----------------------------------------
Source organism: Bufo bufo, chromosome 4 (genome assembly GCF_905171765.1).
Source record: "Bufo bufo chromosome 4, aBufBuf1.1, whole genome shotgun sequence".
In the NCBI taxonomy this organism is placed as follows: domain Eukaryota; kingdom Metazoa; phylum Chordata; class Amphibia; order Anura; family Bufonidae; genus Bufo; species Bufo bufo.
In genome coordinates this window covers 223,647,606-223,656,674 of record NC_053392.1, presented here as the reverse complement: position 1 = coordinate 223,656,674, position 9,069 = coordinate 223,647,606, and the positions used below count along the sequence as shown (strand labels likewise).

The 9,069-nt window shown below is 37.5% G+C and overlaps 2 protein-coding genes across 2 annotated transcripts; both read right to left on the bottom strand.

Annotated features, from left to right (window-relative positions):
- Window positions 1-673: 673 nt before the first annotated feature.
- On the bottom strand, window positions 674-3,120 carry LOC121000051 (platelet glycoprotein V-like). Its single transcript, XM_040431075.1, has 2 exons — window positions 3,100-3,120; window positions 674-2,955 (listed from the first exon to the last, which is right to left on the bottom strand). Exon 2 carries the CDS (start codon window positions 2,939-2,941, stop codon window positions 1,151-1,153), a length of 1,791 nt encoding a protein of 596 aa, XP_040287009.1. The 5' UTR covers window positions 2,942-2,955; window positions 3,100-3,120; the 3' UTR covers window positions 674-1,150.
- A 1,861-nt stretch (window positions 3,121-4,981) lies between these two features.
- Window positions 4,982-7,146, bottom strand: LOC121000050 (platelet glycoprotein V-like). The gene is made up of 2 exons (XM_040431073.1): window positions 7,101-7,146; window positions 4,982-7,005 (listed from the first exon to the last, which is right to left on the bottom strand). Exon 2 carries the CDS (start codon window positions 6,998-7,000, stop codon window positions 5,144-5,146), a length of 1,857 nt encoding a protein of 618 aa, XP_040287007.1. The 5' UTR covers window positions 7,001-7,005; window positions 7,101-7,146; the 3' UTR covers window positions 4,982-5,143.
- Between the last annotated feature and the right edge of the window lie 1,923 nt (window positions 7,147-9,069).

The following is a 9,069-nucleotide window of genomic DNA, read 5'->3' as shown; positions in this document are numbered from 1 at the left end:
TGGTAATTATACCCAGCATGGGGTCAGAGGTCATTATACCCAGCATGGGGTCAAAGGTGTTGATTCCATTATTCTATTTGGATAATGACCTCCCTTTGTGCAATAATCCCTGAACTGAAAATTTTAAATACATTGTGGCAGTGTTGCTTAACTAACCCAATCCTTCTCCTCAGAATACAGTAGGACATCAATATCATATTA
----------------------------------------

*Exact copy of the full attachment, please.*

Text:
Source organism: Bufo bufo, chromosome 4 (genome assembly GCF_905171765.1).
Source record: "Bufo bufo chromosome 4, aBufBuf1.1, whole genome shotgun sequence".
In the NCBI taxonomy this organism is placed as follows: domain Eukaryota; kingdom Metazoa; phylum Chordata; class Amphibia; order Anura; family Bufonidae; genus Bufo; species Bufo bufo.
In genome coordinates this window covers 223,647,606-223,656,674 of record NC_053392.1, presented here as the reverse complement: position 1 = coordinate 223,656,674, position 9,069 = coordinate 223,647,606, and the positions used below count along the sequence as shown (strand labels likewise).

The 9,069-nt window shown below is 37.5% G+C and overlaps 2 protein-coding genes across 2 annotated transcripts; both read right to left on the bottom strand.

Annotated features, from left to right (window-relative positions):
- Window positions 1-673: 673 nt before the first annotated feature.
- On the bottom strand, window positions 674-3,120 carry LOC121000051 (platelet glycoprotein V-like). Its single transcript, XM_040431075.1, has 2 exons — window positions 3,100-3,120; window positions 674-2,955 (listed from the first exon to the last, which is right to left on the bottom strand). Exon 2 carries the CDS (start codon window positions 2,939-2,941, stop codon window positions 1,151-1,153), a length of 1,791 nt encoding a protein of 596 aa, XP_040287009.1. The 5' UTR covers window positions 2,942-2,955; window positions 3,100-3,120; the 3' UTR covers window positions 674-1,150.
- A 1,861-nt stretch (window positions 3,121-4,981) lies between these two features.
- Window positions 4,982-7,146, bottom strand: LOC121000050 (platelet glycoprotein V-like). The gene is made up of 2 exons (XM_040431073.1): window positions 7,101-7,146; window positions 4,982-7,005 (listed from the first exon to the last, which is right to left on the bottom strand). Exon 2 carries the CDS (start codon window positions 6,998-7,000, stop codon window positions 5,144-5,146), a length of 1,857 nt encoding a protein of 618 aa, XP_040287007.1. The 5' UTR covers window positions 7,001-7,005; window positions 7,101-7,146; the 3' UTR covers window positions 4,982-5,143.
- Between the last annotated feature and the right edge of the window lie 1,923 nt (window positions 7,147-9,069).

The following is a 9,069-nucleotide window of genomic DNA, read 5'->3' as shown; positions in this document are numbered from 1 at the left end:
TGGTAATTATACCCAGCATGGGGTCAGAGGTCATTATACCCAGCATGGGGTCAAAGGTGTTGATTCCATTATTCTATTTGGATAATGACCTCCCTTTGTGCAATAATCCCTGAACTGAAAATTTTAAATACATTGTGGCAGTGTTGCTTAACTAACCCAATCCTTCTCCTCAGAATACAGTAGGACATCAATATCATATTA